A First-Timer's Guide To Quebec City

Wonderful to visit any time of the year, Quebec is at its most seductive when the city is covered with snow, its warm lights beckoning from shops and restaurants.
01/05/2012 09:58 am ET Updated Mar 06, 2012

You're surrounded by 17th- and 18th-century architecture, cobblestone streets and encompassed by towering ramparts of a walled city. Strolling down a narrow alley, you find inviting shops: patisseries, epiceries and boulangeries. Are you in Dijon, Alsace or maybe even Paris? Mais non. You're in a city far more accessible but replete with all the charm of La Belle France. This, friends, is Quebec.

Quebec City is predominantly French-speaking which gives it a distinctive foreign feel. It seems at once old-world and yet very much today. One can understand why Conde Nast Traveler has named it third among the nine best cities in the Americas, and twelfth in the world.

Wonderful to visit any time of the year, Quebec is at its most seductive when the city is covered with snow, its warm lights beckoning from shops and restaurants. The Quebecois will tell you that perhaps the jolliest time to visit is when the city becomes one vast outdoor playground and hosts its annual Winter Carnival. It's when the city comes alive with sub-zero merry-making, including zip lines, night parades, concerts, snow sculptures, sleigh or dogsled rides and skating.

The Quebec Winter Carnival began when the inhabitants of New France, now Quebec, had a rowdy tradition of getting together just before Lent to eat, drink and make merry. Today, this event is the biggest winter carnival in the world and is celebrated annually at the end of January until mid-February. In 2012, the dates are January 27 to February 12. The two-week bash gets a million visitors each year from all over the world. Families are everywhere with wee kids pulled along on sleds.

Many Carnival-goers wear a traditional sash and the kids will definitely want one of the long red plastic trumpets that sound out constantly through the snowy streets. So, rather than fighting the crowds at a sweltering Louisiana Mardi Gras, be cool! Embrace and celebrate this frosty event just as our neighbors up north do. Most every Carnival event is outdoors so be sure to dress appropriately. The kiosks and other outlets in the city sell the Bonhomme mascot tag for $10 that gets you into most of the Carnival events.

Activities for Chasing the Chill Away
Besides Carnival, there's lots more to see and do in Quebec. Visit Vieux-Quebec (Old Town) high on the cliffs which overlook the St. Lawrence River and is designated a UNESCO World Heritage Site. Behind its stone walls there are world-class museums, historic sites and great shopping. Nearby, be sure to see the Notre Dame de Quebec cathedral with its bell tower dating back to 1647. You can ride a funicular down to lower town and Place Royale, the oldest part of Quebec City and the site where Champlain built the first permanent settlement in New France. For a special treat, take a horse-drawn buggy through quaint streets to the Plains of Abraham, a vast, flat, snow-covered area and watch cross-country skiing and snowshoeing.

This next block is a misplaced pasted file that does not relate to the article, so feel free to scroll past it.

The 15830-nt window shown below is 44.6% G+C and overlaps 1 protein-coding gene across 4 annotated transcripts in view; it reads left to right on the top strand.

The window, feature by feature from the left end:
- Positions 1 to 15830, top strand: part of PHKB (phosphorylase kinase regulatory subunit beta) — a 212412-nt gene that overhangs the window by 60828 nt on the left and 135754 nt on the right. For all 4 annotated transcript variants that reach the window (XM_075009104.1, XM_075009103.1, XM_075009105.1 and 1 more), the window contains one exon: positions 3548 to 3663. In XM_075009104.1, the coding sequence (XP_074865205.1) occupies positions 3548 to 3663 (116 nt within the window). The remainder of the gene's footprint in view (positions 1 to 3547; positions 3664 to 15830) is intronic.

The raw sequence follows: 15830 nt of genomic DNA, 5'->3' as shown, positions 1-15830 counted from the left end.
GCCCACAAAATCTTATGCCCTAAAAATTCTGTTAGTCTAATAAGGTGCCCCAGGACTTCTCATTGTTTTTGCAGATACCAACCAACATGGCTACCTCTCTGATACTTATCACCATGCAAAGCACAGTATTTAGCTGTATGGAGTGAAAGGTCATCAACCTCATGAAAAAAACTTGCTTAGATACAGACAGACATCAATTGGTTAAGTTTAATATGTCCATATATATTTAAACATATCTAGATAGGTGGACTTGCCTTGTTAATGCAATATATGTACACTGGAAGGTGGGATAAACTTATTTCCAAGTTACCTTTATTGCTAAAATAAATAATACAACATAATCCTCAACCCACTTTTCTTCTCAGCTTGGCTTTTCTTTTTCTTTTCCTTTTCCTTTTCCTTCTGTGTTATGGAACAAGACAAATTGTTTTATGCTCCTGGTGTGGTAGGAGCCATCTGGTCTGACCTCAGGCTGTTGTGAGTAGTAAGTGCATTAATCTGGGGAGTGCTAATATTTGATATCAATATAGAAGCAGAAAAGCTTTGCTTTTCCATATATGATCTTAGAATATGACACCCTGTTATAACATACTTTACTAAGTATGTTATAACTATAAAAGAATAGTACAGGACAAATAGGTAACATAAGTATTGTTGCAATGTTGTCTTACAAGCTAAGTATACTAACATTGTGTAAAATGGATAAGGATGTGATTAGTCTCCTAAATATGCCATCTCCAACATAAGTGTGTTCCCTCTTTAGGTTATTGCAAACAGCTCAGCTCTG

Winter in Quebec is cold, to be sure, but its dining scene is downright sizzling. Since 1978, the owners of Restaurant Le Saint-Armour, Jacques Fortier and chef Jean Luc Boulay, have devoted themselves to gathering a passionate and thoughtful team in the kitchen as well as in the dining room (48, rue Saint Ursule, entrees from $40). Warm and welcoming, the award-winning Panache restaurant resides in a restored 19th-century maritime warehouse, a sophisticated blend of old and new (10, rue Saint Antoine, entrees from $35). From the start, Au Vieux Duluth's founders decided to offer unique dishes and generous portions of top-quality food at affordable prices. The restaurant very quickly gained recognition not only for its dishes but for its dᅢᄅcor, ambiance and exceptional customer satisfaction (579, Blvd. Wilfrid-Hamel, entrees from $25).

No visit to Quebec is complete without checking out -- and hopefully checking into -- the Fairmont Le Chateau Frontenac, the grand castle-hotel in the heart of Old Quebec. There are 618 beautifully furnished rooms, a health club and an indoor pool. Also, the Frontenac just happens to be the most photographed hotel in the world (1, rue des Carrieres, from $185 a night). The Hotel de Glace is located just outside Quebec City. This crystalline snow bastion with cathedral ceilings is made entirely of, well, what else? Tons and tons of snow and ice. For the brave, consider spending the night in this magical atmosphere resembling the Narnia Ice Queen's palace (9530, rue de la Faune, from $508 a night including meals and cocktails).

If You Go:
For more information: Quebec City Tourism, www.quebecregion.com.